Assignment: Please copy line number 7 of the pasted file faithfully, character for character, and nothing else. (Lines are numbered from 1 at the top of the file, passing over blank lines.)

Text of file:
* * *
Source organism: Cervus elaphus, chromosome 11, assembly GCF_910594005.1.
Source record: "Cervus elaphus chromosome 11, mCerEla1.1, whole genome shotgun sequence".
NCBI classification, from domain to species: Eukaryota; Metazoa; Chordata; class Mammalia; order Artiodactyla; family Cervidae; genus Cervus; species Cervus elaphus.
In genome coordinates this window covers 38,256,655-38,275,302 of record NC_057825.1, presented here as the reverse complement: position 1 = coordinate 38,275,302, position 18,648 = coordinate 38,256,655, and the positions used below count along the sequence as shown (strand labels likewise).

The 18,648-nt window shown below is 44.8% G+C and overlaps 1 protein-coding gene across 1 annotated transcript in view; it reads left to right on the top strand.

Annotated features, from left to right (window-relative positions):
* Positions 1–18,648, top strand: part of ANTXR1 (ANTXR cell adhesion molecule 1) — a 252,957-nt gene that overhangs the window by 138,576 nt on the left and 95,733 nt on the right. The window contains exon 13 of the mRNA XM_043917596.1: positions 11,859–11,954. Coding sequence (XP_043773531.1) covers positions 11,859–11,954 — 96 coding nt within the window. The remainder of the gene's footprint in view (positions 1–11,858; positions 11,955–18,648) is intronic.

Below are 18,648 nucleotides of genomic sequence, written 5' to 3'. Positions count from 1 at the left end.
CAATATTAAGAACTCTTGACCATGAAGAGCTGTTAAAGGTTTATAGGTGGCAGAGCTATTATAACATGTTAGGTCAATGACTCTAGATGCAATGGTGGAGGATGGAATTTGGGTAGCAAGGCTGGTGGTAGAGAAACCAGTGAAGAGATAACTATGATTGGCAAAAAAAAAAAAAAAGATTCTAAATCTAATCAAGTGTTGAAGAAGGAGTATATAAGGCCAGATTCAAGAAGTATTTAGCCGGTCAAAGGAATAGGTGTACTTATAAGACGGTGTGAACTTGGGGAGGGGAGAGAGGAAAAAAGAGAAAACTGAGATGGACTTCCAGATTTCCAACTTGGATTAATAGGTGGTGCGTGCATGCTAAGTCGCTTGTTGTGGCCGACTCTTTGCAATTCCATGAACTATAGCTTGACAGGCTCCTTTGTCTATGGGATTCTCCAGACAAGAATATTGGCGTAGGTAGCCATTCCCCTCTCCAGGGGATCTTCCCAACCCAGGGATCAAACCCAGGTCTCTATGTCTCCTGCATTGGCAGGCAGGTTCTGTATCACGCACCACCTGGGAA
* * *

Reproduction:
* Positions 1–18,648, top strand: part of ANTXR1 (ANTXR cell adhesion molecule 1) — a 252,957-nt gene that overhangs the window by 138,576 nt on the left and 95,733 nt on the right. The window contains exon 13 of the mRNA XM_043917596.1: positions 11,859–11,954. Coding sequence (XP_043773531.1) covers positions 11,859–11,954 — 96 coding nt within the window. The remainder of the gene's footprint in view (positions 1–11,858; positions 11,955–18,648) is intronic.